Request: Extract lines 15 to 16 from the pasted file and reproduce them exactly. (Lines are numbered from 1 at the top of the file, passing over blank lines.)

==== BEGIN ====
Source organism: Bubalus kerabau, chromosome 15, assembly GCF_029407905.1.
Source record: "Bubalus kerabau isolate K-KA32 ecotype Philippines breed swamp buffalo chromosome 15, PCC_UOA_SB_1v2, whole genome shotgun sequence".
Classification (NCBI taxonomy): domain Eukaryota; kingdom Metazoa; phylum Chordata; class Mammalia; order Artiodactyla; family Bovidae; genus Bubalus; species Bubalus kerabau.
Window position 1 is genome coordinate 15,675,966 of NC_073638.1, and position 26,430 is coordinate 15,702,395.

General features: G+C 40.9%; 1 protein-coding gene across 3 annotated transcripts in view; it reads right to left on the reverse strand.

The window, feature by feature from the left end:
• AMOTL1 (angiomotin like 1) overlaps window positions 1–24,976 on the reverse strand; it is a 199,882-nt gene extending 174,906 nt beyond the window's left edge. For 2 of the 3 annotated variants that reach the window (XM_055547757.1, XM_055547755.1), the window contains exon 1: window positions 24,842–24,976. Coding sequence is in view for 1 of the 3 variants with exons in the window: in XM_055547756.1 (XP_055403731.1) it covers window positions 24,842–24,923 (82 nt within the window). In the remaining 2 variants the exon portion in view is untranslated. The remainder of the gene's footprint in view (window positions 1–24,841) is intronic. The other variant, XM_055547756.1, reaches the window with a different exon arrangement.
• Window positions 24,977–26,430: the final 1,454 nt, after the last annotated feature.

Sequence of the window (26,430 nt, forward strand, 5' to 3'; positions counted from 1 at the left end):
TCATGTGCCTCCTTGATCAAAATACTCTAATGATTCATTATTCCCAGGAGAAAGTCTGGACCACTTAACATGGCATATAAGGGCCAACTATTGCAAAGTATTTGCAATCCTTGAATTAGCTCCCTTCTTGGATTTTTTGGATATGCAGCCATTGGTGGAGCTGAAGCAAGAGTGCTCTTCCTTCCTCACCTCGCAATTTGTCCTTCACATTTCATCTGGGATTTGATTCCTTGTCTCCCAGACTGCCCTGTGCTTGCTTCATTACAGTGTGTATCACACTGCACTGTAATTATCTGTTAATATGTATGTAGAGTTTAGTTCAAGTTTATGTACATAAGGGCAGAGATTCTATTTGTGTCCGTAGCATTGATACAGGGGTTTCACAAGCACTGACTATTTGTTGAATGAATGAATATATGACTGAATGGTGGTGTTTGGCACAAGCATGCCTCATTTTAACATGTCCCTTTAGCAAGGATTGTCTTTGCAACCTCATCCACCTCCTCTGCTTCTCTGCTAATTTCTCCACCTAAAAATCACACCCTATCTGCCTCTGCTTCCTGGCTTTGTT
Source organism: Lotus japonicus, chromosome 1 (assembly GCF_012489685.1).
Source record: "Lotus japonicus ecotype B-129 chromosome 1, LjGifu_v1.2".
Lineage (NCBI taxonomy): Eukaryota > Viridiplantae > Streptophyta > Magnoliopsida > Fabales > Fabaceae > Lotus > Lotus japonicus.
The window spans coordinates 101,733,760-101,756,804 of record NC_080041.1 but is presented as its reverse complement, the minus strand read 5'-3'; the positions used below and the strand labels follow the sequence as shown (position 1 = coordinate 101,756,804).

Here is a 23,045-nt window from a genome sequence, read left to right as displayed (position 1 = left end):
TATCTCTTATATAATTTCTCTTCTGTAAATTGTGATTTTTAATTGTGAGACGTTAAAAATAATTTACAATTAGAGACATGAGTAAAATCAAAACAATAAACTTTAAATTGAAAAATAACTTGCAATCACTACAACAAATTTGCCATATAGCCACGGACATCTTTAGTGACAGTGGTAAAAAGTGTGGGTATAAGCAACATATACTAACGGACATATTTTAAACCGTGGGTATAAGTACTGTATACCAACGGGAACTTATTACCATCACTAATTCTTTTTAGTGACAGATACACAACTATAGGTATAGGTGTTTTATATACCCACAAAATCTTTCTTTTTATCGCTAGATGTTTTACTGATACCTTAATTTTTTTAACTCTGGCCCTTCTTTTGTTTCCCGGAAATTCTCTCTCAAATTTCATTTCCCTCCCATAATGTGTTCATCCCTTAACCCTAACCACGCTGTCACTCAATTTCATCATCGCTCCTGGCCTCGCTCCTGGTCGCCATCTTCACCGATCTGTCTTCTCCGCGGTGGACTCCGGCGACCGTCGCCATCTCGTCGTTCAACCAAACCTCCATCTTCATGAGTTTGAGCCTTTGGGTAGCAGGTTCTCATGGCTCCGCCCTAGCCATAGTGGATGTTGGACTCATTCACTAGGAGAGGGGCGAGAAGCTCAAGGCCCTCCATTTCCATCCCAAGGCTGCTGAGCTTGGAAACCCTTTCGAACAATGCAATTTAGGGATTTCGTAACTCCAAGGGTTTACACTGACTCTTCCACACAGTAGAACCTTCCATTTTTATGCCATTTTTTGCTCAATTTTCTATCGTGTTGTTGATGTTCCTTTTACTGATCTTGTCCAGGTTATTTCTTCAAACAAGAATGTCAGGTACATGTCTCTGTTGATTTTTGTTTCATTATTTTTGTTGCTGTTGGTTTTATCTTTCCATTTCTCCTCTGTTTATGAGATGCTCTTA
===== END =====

Here is a 23,045-nt window from a genome sequence, read left to right as displayed (position 1 = left end):
TATCTCTTATATAATTTCTCTTCTGTAAATTGTGATTTTTAATTGTGAGACGTTAAAAATAATTTACAATTAGAGACATGAGTAAAATCAAAACAATAAACTTTAAATTGAAAAATAACTTGCAATCACTACAACAAATTTGCCATATAGCCACGGACATCTTTAGTGACAGTGGTAAAAAGTGTGGGTATAAGCAACATATACTAACGGACATATTTTAAACCGTGGGTATAAGTACTGTATACCAACGGGAACTTATTACCATCACTAATTCTTTTTAGTGACAGATACACAACTATAGGTATAGGTGTTTTATATACCCACAAAATCTTTCTTTTTATCGCTAGATGTTTTACTGATACCTTAATTTTTTTAACTCTGGCCCTTCTTTTGTTTCCCGGAAATTCTCTCTCAAATTTCATTTCCCTCCCATAATGTGTTCATCCCTTAACCCTAACCACGCTGTCACTCAATTTCATCATCGCTCCTGGCCTCGCTCCTGGTCGCCATCTTCACCGATCTGTCTTCTCCGCGGTGGACTCCGGCGACCGTCGCCATCTCGTCGTTCAACCAAACCTCCATCTTCATGAGTTTGAGCCTTTGGGTAGCAGGTTCTCATGGCTCCGCCCTAGCCATAGTGGATGTTGGACTCATTCACTAGGAGAGGGGCGAGAAGCTCAAGGCCCTCCATTTCCATCCCAAGGCTGCTGAGCTTGGAAACCCTTTCGAACAATGCAATTTAGGGATTTCGTAACTCCAAGGGTTTACACTGACTCTTCCACACAGTAGAACCTTCCATTTTTATGCCATTTTTTGCTCAATTTTCTATCGTGTTGTTGATGTTCCTTTTACTGATCTTGTCCAGGTTATTTCTTCAAACAAGAATGTCAGGTACATGTCTCTGTTGATTTTTGTTTCATTATTTTTGTTGCTGTTGGTTTTATCTTTCCATTTCTCCTCTGTTTATGAGATGCTCTTA